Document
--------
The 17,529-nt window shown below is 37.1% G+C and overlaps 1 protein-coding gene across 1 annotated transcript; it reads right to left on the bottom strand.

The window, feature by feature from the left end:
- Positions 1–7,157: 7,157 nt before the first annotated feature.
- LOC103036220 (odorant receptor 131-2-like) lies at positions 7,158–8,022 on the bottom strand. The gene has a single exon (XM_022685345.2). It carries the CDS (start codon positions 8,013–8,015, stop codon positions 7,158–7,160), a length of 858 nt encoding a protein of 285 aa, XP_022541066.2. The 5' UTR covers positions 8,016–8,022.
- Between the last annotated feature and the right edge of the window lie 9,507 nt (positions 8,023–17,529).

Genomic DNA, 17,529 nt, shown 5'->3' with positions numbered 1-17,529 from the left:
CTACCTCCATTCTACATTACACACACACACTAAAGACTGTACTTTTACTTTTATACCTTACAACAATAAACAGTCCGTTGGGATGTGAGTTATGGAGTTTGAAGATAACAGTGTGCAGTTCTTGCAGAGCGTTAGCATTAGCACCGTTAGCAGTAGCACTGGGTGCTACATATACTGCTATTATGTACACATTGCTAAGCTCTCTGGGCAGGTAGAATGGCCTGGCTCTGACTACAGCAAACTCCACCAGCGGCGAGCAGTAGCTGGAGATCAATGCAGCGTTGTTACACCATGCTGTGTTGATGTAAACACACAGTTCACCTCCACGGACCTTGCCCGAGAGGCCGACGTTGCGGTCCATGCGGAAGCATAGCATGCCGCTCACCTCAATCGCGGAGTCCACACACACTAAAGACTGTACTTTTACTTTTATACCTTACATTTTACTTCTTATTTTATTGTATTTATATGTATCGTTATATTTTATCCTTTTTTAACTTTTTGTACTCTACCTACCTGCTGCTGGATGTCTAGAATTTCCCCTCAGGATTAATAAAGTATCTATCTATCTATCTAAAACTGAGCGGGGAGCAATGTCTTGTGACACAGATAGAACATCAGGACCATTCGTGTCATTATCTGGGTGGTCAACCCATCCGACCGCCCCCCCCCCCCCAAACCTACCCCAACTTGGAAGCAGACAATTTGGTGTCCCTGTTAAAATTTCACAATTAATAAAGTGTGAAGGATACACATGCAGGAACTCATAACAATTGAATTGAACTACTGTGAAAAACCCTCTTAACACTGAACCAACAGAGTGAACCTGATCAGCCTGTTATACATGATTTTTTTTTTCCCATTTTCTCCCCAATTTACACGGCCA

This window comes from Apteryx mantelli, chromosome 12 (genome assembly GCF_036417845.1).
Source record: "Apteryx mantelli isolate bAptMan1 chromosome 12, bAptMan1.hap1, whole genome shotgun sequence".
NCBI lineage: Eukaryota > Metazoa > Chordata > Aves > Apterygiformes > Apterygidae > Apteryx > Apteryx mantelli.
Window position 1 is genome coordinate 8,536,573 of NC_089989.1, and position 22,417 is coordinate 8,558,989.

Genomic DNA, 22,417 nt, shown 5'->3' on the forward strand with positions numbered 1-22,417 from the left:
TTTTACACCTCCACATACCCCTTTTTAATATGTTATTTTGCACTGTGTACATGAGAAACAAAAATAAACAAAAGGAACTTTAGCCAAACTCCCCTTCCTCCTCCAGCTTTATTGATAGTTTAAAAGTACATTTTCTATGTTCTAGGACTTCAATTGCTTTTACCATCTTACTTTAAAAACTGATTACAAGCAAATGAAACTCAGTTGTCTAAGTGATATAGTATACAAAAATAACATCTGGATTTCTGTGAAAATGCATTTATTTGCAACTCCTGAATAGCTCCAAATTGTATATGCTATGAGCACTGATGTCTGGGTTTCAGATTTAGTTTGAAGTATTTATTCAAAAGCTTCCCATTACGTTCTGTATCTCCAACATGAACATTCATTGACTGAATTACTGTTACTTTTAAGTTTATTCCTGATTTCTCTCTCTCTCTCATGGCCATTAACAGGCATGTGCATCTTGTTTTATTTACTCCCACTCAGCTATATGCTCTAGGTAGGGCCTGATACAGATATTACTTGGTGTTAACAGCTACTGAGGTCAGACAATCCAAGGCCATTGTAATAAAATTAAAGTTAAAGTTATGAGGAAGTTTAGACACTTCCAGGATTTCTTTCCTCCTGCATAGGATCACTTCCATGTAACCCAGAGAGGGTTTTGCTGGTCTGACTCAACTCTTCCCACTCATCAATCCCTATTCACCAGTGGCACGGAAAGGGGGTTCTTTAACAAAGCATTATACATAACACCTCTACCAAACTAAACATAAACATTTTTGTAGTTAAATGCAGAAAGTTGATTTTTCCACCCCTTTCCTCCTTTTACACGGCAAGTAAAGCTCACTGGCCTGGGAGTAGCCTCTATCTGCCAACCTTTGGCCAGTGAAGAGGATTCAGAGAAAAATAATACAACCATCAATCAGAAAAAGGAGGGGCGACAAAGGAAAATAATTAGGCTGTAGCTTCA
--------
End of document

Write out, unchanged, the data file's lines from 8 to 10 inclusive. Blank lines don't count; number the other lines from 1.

This window comes from Apteryx mantelli, chromosome 12 (genome assembly GCF_036417845.1).
Source record: "Apteryx mantelli isolate bAptMan1 chromosome 12, bAptMan1.hap1, whole genome shotgun sequence".
NCBI lineage: Eukaryota > Metazoa > Chordata > Aves > Apterygiformes > Apterygidae > Apteryx > Apteryx mantelli.